Articolo is an Australian lighting design studio that celebrates the art of light through a commitment to artisanal craft and quality workmanship. With showrooms in Melbourne and New York City, the studio reflects founder and creative director Nicci Green’s passion for the textural spirit of light, producing works that are internationally regarded for a contemporary yet enduring aesthetic.
Nicci Green joined Daily Architecture News for an inspiring and refreshing conversation, where she talks about the lightbulb moment that motivated her to found Articolo, her surprising former life as a chef and food stylist, and how having little knowledge of lighting design was exactly what gave her the freedom – and the drive – she needed to pursue an illuminating career.
What led you into lighting design?
Nicci Green: At the time of starting Articolo, designing and manufacturing lighting in Australia was quite uncommon. Most of the high-end decorative lighting was coming out of Europe and the United States. I didn’t know anything about lighting, which in hindsight is perhaps a blessing as I may never have embarked on this journey had I been aware of the challenges.
I’ve never been formerly trained in design. And as I don’t come from a lighting background, I’m not restricted by a traditional approach. For me, lighting is an innate process informed by the way I see the world and my vast life experiences.
Was there a lightbulb moment that motivated you to start Articolo?
NG: When Articolo was established, I felt there was a gap in the market for superbly designed artisanal lighting that was unique, sculptural, detailed yet timeless. My passion for and experience in design – initially in food styling and later interior design and product design – informed the direction of Articolo, where my love for design that is both contemporary and timeless has been realised through form. I sought to create lighting that was easy to live with: both decorative and functional.
What is a source of creative inspiration for you?
NG: At times of travel and exploration, my mind goes into a conceptual overdrive and, invariably, I don’t get any sleep as ideas and thoughts ruminate in my mind. I feel my most creative when exploring other cultures. I’m really looking forward to when we can travel internationally again. In the meantime, Australia has so much to offer.
Career highlight so far?
NG: A highlight has been the success of our New York showroom and our launch into the US market which continues to go from strength to strength. Another was our debut at Salone Del Mobile [in Milan] in 2019 – our official launch in Europe. Each of these ‘leaps’ are no mean feat for a small but growing business.
Has Covid-19 impacted the way you do business or approach design?
NG: We have been fortunate to work to the same methodology during Covid with our studio remaining relatively open through lockdown whilst undertaking all necessary precautions.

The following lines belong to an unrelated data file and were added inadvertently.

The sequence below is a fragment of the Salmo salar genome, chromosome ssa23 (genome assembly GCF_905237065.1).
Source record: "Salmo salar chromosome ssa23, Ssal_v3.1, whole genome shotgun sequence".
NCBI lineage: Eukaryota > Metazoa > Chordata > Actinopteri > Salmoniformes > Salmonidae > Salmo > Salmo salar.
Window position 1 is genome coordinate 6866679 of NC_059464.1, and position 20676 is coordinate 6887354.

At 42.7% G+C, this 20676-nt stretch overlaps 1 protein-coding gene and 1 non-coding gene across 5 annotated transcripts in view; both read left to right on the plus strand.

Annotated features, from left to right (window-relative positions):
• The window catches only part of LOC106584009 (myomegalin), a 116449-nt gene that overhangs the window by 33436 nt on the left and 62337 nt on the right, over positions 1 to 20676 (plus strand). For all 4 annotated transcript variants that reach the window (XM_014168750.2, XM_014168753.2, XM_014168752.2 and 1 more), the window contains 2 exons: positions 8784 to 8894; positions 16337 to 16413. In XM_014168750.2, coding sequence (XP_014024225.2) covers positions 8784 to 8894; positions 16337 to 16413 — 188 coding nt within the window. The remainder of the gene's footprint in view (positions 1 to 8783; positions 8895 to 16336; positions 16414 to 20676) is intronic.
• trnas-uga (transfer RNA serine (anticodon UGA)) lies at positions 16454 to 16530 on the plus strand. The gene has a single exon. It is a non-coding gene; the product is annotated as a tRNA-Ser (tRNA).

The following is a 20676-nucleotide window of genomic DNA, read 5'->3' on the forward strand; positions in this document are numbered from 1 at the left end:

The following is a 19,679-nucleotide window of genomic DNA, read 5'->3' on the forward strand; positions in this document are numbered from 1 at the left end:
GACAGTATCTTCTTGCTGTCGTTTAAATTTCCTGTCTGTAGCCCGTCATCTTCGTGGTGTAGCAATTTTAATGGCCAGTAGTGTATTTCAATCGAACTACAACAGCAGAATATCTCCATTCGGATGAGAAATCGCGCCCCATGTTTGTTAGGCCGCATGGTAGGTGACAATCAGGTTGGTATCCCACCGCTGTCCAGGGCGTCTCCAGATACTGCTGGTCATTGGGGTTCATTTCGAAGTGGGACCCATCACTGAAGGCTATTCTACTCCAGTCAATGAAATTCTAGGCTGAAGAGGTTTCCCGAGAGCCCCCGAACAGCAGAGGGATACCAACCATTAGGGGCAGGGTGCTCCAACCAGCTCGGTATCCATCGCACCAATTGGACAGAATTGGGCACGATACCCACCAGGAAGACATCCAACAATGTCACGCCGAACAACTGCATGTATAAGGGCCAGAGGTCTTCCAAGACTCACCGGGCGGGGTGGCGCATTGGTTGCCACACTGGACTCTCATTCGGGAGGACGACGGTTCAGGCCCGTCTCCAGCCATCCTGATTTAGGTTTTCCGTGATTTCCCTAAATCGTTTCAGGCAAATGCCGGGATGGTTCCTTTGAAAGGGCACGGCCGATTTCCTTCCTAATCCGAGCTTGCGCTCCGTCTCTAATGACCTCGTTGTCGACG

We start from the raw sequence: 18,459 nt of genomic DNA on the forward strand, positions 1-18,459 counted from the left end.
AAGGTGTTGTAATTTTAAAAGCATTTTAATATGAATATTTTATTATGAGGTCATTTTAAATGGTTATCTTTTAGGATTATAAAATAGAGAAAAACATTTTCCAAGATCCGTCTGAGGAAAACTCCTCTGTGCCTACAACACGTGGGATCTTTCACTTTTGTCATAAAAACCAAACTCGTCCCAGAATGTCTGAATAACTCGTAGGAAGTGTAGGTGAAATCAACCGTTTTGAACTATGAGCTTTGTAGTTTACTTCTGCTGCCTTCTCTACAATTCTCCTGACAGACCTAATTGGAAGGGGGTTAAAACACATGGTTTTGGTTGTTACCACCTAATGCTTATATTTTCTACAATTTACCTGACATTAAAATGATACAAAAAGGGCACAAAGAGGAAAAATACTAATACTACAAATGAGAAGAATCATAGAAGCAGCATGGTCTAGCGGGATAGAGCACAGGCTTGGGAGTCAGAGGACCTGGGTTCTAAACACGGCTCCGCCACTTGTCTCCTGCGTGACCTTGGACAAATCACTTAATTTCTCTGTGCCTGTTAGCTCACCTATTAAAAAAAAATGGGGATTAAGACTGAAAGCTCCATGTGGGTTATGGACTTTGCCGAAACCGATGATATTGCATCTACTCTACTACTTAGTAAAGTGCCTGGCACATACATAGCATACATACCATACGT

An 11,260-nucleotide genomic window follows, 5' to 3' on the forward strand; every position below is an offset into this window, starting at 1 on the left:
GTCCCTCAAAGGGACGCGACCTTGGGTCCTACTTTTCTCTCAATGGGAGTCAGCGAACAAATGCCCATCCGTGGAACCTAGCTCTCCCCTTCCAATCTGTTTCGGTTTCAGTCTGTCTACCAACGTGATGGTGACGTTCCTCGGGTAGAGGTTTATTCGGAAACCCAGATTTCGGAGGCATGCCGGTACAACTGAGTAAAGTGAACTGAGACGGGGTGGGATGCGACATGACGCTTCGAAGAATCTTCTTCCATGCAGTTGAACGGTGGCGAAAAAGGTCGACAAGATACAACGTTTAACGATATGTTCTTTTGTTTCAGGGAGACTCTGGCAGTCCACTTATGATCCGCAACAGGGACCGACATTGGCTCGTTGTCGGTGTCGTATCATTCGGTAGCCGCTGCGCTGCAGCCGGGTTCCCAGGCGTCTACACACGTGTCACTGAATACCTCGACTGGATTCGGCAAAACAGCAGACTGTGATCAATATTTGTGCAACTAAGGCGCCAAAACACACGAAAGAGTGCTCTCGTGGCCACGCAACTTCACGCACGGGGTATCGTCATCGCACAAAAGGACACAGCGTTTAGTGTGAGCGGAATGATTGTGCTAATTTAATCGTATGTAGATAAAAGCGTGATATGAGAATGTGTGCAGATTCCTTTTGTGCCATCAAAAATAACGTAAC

As a leader, being flexible and nimble is important and so is being positive. We have made changes to other aspects of our business, such as a by-appointment approach to our showrooms in Melbourne and New York, however this period won’t last forever. We will be here on the other side with many exciting plans in the works. For now, we have to ride it out together.
I feel my most creative when exploring other cultures. I’m really looking forward to when we can travel internationally again.
What project are you most looking forward to in the future?
NG: We have been working on a number of exciting large-scale custom pieces from cities across the world: Sydney, Aspen and Manhattan to name a few.
The complexity of engineering each piece and the intricacy of the blown-glass shades is challenging yet exceptionally exciting. I am really proud of what we have designed together and can’t wait to see them suspended in the space.
Sky’s the limit: what’s the dream project for you?
I love embracing new challenges, so a long-term goal is to collaborate with an architect on a hotel or resort imbued with the Articolo aesthetic and sensibility. It will be an entirely sensory experience where guests are cocooned from the rest of the world. A dream I’d love to see come true, one day.
What are your top tips for lighting design success?
- First and foremost, you must love what you do and feel passionate about it. Having this total commitment to your craft, coupled with tenacity, multi-tasking skills and creativity, is what will make you a success.
- Start with a clear destination in mind.
- There are no short cuts.
With this in mind, these [final two tips] are gentle reminders of the importance of knowing where we are going and how we’ll get to our end destination. I use them as a road map.
What are your most covetable objects, pieces or artworks?
I am surrounded by talented and creative friends – I love supporting them and treasuring their works. I love being surrounded by objects that have meaning and are from people I know and love.
I have a number of works filtered throughout my home by Melbourne artist and friend, David O’Brien. I also have a collection of beautiful hand-crafted ceramics by my cousin Liesl Rockchild who is a talented local artist, ceramicist and curator.
Finally, I truly treasure a brooch my mother-in-law had made from a Latvian coin. She is Latvian and so there is a beautiful history, romance and deep heart embedded in this beautiful gift.
Finally, what’s something we probably don’t know about Nicci Green?
I started my career as a chef then food stylist in Paris with Votre Beaute [magazine]. The training through these two career journeys taught me to pair back and simplify: less is more. What remains on the plate, or in the photograph, needs to have a reason, a relevance and add something special – even if it’s hard to put a finger on.
For me, lighting is an innate process informed by the way I see the world and my vast life experiences.